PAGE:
- Created: Friday, 19 April 2019 09:36
- Written by Trevor Rayne
The US is ramping up its military spending while threatening China economically and militarily. The US ruling class wants to compensate for its waning economic power with military superiority, in order to retain its global dominance. Combining the threat of an all-out trade war with belligerent warnings and manoeuvres is intended to force China to yield to the US. Trevor Rayne reports.
This March President Trump announced his proposed US government budget for 2019-20. It adds almost 5% to military spending and cuts non-military spending by as much. Proposed spending on preparations for wars goes up, spending on healthcare, education, the environment, food stamps, housing support and pensions goes down. A further $8.6bn is intended to be spent on the wall along the border with Mexico, on top of the nearly $7bn Trump announced in his 15 February national emergency declaration. If the US working class is going to defend its living standards it will have to confront US ruling class militarism and racism.
The US government plans to spend $750bn on its military in 2020, a sum larger than the combined military spending of the world’s next 14 biggest arms spenders. The Overseas Contingency Operations budget request for directly fighting wars rises from $69bn to $164bn. This allocation alone is almost equal to China’s entire annual military budget and three times Russia’s. If ever there was a warning written in numbers, this is it. $500m is allocated for aiding ‘democratic transition’ in Latin America.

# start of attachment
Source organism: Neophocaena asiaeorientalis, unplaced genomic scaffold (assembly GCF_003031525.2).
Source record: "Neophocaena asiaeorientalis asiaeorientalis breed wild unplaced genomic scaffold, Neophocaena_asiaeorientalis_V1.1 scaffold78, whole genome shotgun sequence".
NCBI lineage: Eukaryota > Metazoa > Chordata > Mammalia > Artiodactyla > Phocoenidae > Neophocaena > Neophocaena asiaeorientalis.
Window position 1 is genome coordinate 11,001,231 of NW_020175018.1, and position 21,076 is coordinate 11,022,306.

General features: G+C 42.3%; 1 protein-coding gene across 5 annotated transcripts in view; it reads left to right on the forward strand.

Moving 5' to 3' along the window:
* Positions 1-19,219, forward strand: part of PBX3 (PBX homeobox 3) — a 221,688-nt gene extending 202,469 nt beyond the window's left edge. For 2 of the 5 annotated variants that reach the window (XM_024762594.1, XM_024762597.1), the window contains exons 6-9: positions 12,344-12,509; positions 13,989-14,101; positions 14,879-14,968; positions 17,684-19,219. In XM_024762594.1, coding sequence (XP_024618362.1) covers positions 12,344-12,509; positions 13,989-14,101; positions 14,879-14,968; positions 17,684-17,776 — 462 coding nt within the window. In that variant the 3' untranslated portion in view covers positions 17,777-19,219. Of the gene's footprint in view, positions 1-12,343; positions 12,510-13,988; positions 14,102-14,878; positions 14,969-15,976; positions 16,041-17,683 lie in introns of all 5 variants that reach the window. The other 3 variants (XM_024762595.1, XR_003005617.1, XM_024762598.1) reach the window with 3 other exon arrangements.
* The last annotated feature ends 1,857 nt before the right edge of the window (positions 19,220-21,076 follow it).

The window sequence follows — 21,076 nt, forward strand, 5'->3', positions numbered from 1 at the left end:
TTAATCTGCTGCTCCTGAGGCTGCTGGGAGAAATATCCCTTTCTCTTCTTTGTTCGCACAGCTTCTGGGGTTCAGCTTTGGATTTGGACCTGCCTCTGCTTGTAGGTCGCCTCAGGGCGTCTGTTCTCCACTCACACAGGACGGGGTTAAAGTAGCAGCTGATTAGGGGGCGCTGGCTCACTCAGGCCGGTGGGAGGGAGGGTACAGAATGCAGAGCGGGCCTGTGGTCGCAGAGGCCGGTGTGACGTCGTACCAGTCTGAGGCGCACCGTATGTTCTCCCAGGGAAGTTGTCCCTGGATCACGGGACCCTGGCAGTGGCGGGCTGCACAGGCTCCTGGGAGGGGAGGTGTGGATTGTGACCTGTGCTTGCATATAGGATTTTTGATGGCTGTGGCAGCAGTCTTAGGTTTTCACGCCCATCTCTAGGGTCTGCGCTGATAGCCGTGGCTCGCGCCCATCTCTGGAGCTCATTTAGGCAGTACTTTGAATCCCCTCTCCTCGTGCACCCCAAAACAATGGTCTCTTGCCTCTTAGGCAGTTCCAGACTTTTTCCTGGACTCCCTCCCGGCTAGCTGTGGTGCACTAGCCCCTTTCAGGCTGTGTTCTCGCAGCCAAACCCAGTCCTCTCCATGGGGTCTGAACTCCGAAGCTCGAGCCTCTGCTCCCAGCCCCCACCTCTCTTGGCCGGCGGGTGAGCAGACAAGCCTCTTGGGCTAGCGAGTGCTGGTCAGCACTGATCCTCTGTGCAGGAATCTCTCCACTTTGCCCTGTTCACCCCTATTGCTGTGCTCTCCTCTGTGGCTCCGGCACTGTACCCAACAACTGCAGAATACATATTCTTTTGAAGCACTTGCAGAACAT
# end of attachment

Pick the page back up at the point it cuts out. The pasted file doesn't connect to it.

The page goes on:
When a Chinese spacecraft became the first to land on the far side of the moon on 3 January 2019 the US ruling class was angered. President Trump signed a directive ordering the Pentagon to create a Space Force as the sixth branch of the military. Space Policy Directive-4 will guarantee ‘American space dominance’ by ‘establishing the United States Space Force which among other tasks will organise, train and equip our space war-fighters with next generation capabilities’. The US has resisted any international attempts to forbid the deployment of weapons in space. The aim is ‘full spectrum dominance’, meaning US military control over land, sea, air and space, by 2020.
The US plans to have 60% of its air and naval assets stationed in Asia by 2020. In March the US flew two nuclear bombers over the South China Sea and sent two warships through the Taiwan Strait. US Secretary of State Mike Pompeo issued a warning that can only have been directed at China’s presence in the disputed waters, ‘As the South China Sea is part of the Pacific, any armed attack on Philippine forces, aircraft or public vessels…will trigger mutual defence obligations under Article 4 of our mutual defence treaty.’ China responded saying that it will increase its defence budget by 7.5% to $179bn.